Why is it not possible to write

"it had not arrived until yesterday meaning when I checked yesterday,it had not yet arrived.(However I can't check it now so it may have arrived today.)"

You must write : "It had not arrived as at or up until yesterday."

  • It's not idiomatic. It did not arrive until yesterday means that yesterday was when it finally did arrive. Sep 17, 2022 at 11:44
  • but you can't explain in english that up to yesterday nothing had come
    – Yves Lefol
    Sep 17, 2022 at 11:48
  • may be" it still hadn't arrived yesterday"
    – Yves Lefol
    Sep 17, 2022 at 12:11
  • Yes, that would be fine - or simply "It hadn't arrived yesterday", as I suggested in response to your earlier question. Sep 17, 2022 at 12:17
  • 1
    If I wanted to use the version I would say "It had not arrived as of yesterday". Meaning it did not arrive at any time up to and including yesterday, but it may have arrived today, but not necessarily. There is a long discussion about "as at" V "as of" V "as on"in another English language forum forum.wordreference.com/threads/as-at-vs-as-of.537988 There is the suggestion there may be an element of BrE V AmE involved. Sep 17, 2022 at 16:17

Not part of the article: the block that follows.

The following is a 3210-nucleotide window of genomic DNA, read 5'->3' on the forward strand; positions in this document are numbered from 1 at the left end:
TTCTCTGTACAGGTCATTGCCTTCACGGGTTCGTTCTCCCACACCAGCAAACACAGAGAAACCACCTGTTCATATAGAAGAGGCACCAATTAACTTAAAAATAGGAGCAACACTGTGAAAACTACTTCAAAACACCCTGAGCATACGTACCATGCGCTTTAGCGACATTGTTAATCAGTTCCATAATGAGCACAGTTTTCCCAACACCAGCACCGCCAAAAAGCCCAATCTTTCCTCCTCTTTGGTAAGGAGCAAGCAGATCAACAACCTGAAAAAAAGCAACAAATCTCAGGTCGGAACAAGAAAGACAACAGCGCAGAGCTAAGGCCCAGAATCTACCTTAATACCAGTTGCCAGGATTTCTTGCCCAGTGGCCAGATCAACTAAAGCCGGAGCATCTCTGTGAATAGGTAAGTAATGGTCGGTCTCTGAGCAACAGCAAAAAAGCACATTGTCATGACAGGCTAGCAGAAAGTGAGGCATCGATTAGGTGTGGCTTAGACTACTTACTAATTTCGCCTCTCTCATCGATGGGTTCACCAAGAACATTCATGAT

1 Answer 1


"It had not arrived until yesterday."

Would mean that it did arrive yesterday.

It would also be better written as "It did not arrive until yesterday."

For the meaning you want, a better sentence would be:

"As of yesterday, it had still not arrived."

"As of" implies the last time you checked, where "until" implies it arrived but perhaps not when it was supposed to have.

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